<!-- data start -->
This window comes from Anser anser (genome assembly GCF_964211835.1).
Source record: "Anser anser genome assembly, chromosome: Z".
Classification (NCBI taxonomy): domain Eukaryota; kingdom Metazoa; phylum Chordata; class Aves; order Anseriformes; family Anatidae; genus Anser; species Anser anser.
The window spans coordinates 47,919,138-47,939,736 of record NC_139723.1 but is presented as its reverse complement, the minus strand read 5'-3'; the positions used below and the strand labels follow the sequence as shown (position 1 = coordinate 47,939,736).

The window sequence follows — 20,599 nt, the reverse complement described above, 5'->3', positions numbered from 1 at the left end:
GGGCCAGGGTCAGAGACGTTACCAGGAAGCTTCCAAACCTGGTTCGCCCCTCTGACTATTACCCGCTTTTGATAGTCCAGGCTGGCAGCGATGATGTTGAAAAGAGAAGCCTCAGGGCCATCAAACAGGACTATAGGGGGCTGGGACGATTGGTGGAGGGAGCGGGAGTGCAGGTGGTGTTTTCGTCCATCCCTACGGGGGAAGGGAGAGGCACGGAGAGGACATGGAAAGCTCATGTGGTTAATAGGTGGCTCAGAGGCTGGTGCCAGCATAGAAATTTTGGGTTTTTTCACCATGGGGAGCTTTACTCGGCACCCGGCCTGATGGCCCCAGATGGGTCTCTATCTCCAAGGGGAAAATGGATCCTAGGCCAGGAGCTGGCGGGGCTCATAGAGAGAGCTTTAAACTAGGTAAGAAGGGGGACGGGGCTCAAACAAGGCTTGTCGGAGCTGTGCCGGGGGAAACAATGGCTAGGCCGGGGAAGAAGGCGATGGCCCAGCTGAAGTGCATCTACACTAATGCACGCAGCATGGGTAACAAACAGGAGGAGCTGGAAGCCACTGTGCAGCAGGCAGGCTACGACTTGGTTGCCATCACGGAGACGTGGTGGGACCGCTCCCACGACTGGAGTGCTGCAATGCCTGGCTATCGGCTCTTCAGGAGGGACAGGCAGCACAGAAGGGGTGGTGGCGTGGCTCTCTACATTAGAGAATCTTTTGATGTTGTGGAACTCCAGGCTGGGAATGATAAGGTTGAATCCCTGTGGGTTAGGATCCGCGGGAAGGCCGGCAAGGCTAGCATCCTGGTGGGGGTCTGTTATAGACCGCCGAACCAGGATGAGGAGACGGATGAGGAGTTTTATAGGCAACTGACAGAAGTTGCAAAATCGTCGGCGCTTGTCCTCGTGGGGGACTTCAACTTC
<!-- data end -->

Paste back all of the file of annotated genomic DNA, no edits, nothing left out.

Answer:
This window comes from Anser anser (genome assembly GCF_964211835.1).
Source record: "Anser anser genome assembly, chromosome: Z".
Classification (NCBI taxonomy): domain Eukaryota; kingdom Metazoa; phylum Chordata; class Aves; order Anseriformes; family Anatidae; genus Anser; species Anser anser.
The window spans coordinates 47,919,138-47,939,736 of record NC_139723.1 but is presented as its reverse complement, the minus strand read 5'-3'; the positions used below and the strand labels follow the sequence as shown (position 1 = coordinate 47,939,736).

The window sequence follows — 20,599 nt, the reverse complement described above, 5'->3', positions numbered from 1 at the left end:
GGGCCAGGGTCAGAGACGTTACCAGGAAGCTTCCAAACCTGGTTCGCCCCTCTGACTATTACCCGCTTTTGATAGTCCAGGCTGGCAGCGATGATGTTGAAAAGAGAAGCCTCAGGGCCATCAAACAGGACTATAGGGGGCTGGGACGATTGGTGGAGGGAGCGGGAGTGCAGGTGGTGTTTTCGTCCATCCCTACGGGGGAAGGGAGAGGCACGGAGAGGACATGGAAAGCTCATGTGGTTAATAGGTGGCTCAGAGGCTGGTGCCAGCATAGAAATTTTGGGTTTTTTCACCATGGGGAGCTTTACTCGGCACCCGGCCTGATGGCCCCAGATGGGTCTCTATCTCCAAGGGGAAAATGGATCCTAGGCCAGGAGCTGGCGGGGCTCATAGAGAGAGCTTTAAACTAGGTAAGAAGGGGGACGGGGCTCAAACAAGGCTTGTCGGAGCTGTGCCGGGGGAAACAATGGCTAGGCCGGGGAAGAAGGCGATGGCCCAGCTGAAGTGCATCTACACTAATGCACGCAGCATGGGTAACAAACAGGAGGAGCTGGAAGCCACTGTGCAGCAGGCAGGCTACGACTTGGTTGCCATCACGGAGACGTGGTGGGACCGCTCCCACGACTGGAGTGCTGCAATGCCTGGCTATCGGCTCTTCAGGAGGGACAGGCAGCACAGAAGGGGTGGTGGCGTGGCTCTCTACATTAGAGAATCTTTTGATGTTGTGGAACTCCAGGCTGGGAATGATAAGGTTGAATCCCTGTGGGTTAGGATCCGCGGGAAGGCCGGCAAGGCTAGCATCCTGGTGGGGGTCTGTTATAGACCGCCGAACCAGGATGAGGAGACGGATGAGGAGTTTTATAGGCAACTGACAGAAGTTGCAAAATCGTCGGCGCTTGTCCTCGTGGGGGACTTCAACTTC